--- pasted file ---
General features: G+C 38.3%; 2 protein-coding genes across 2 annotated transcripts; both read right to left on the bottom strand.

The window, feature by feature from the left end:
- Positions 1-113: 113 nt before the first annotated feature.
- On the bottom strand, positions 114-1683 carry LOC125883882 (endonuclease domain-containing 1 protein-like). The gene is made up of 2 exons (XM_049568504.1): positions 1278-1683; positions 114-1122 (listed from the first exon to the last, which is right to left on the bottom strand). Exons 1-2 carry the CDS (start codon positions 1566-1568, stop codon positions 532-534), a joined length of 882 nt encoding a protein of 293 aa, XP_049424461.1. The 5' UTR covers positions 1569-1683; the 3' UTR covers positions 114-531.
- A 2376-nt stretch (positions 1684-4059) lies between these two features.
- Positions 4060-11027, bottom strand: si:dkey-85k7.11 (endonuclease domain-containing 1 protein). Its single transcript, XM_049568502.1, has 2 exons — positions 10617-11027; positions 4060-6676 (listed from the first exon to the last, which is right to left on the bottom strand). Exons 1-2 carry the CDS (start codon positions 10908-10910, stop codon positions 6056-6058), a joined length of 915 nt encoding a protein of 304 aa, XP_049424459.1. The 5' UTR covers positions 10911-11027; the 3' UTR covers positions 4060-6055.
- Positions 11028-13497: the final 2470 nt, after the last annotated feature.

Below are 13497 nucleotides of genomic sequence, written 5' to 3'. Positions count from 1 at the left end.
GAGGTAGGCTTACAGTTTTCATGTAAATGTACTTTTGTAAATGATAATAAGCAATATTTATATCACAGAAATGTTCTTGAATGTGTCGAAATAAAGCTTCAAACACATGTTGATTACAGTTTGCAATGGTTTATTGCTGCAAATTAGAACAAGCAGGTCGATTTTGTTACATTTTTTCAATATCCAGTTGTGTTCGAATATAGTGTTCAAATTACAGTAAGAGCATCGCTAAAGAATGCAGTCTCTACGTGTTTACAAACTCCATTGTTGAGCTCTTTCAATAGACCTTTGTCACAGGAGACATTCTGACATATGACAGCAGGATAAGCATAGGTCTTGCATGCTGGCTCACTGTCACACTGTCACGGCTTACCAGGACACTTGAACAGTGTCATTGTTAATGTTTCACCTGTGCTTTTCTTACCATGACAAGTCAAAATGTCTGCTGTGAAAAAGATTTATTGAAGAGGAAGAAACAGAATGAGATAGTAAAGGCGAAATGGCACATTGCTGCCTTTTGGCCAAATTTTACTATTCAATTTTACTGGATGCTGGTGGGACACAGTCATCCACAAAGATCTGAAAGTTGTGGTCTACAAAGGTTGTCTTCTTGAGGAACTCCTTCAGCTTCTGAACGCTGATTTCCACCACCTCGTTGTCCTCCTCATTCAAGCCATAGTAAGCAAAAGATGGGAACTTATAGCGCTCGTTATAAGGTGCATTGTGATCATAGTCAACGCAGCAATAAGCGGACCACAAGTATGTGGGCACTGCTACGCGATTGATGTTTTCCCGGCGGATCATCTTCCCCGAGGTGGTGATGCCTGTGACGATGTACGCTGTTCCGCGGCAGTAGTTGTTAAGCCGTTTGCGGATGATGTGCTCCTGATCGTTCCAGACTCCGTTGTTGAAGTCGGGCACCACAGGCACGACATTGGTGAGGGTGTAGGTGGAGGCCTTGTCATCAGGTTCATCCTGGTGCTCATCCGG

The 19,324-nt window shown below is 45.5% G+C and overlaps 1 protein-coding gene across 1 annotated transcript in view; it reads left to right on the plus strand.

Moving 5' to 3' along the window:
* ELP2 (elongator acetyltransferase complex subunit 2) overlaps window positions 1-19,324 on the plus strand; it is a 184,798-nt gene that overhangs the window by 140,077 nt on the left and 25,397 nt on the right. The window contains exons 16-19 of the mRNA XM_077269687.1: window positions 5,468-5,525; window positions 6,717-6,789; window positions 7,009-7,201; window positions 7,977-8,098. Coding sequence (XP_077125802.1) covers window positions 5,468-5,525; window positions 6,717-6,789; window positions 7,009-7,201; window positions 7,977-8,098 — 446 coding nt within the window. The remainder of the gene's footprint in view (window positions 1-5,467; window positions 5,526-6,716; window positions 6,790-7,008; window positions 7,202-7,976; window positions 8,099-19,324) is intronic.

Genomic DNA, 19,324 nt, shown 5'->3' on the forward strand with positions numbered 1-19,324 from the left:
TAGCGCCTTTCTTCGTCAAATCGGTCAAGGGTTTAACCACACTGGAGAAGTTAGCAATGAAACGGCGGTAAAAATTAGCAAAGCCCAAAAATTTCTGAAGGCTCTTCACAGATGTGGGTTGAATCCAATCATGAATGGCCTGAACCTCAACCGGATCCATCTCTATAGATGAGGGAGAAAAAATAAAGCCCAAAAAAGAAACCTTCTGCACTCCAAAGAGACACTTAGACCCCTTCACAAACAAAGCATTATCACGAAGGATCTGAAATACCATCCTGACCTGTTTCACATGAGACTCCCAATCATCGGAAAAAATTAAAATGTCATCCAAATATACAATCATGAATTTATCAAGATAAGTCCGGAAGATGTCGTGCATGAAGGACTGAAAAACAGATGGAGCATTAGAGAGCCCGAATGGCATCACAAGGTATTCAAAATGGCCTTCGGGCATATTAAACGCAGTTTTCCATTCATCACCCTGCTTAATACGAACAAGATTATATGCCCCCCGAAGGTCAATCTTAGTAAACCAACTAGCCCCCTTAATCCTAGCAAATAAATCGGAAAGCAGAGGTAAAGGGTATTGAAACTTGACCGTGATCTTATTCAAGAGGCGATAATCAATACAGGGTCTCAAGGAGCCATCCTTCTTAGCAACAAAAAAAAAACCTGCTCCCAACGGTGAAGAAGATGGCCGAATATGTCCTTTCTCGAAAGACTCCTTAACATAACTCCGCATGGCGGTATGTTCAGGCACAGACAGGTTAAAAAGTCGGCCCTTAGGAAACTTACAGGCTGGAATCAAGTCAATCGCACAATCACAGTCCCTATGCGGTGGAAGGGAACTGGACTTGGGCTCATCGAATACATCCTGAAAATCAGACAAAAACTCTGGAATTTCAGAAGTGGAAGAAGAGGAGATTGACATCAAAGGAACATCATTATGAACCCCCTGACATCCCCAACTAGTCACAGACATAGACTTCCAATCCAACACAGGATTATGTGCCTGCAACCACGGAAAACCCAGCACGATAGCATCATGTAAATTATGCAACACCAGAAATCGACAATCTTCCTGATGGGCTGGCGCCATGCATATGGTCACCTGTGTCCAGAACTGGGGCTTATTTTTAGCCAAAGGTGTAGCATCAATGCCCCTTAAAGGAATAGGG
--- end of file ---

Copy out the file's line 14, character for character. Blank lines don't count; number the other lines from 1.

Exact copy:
TAGCGCCTTTCTTCGTCAAATCGGTCAAGGGTTTAACCACACTGGAGAAGTTAGCAATGAAACGGCGGTAAAAATTAGCAAAGCCCAAAAATTTCTGAAGGCTCTTCACAGATGTGGGTTGAATCCAATCATGAATGGCCTGAACCTCAACCGGATCCATCTCTATAGATGAGGGAGAAAAAATAAAGCCCAAAAAAGAAACCTTCTGCACTCCAAAGAGACACTTAGACCCCTTCACAAACAAAGCATTATCACGAAGGATCTGAAATACCATCCTGACCTGTTTCACATGAGACTCCCAATCATCGGAAAAAATTAAAATGTCATCCAAATATACAATCATGAATTTATCAAGATAAGTCCGGAAGATGTCGTGCATGAAGGACTGAAAAACAGATGGAGCATTAGAGAGCCCGAATGGCATCACAAGGTATTCAAAATGGCCTTCGGGCATATTAAACGCAGTTTTCCATTCATCACCCTGCTTAATACGAACAAGATTATATGCCCCCCGAAGGTCAATCTTAGTAAACCAACTAGCCCCCTTAATCCTAGCAAATAAATCGGAAAGCAGAGGTAAAGGGTATTGAAACTTGACCGTGATCTTATTCAAGAGGCGATAATCAATACAGGGTCTCAAGGAGCCATCCTTCTTAGCAACAAAAAAAAAACCTGCTCCCAACGGTGAAGAAGATGGCCGAATATGTCCTTTCTCGAAAGACTCCTTAACATAACTCCGCATGGCGGTATGTTCAGGCACAGACAGGTTAAAAAGTCGGCCCTTAGGAAACTTACAGGCTGGAATCAAGTCAATCGCACAATCACAGTCCCTATGCGGTGGAAGGGAACTGGACTTGGGCTCATCGAATACATCCTGAAAATCAGACAAAAACTCTGGAATTTCAGAAGTGGAAGAAGAGGAGATTGACATCAAAGGAACATCATTATGAACCCCCTGACATCCCCAACTAGTCACAGACATAGACTTCCAATCCAACACAGGATTATGTGCCTGCAACCACGGAAAACCCAGCACGATAGCATCATGTAAATTATGCAACACCAGAAATCGACAATCTTCCTGATGGGCTGGCGCCATGCATATGGTCACCTGTGTCCAGAACTGGGGCTTATTTTTAGCCAAAGGTGTAGCATCAATGCCCCTTAAAGGAATAGGG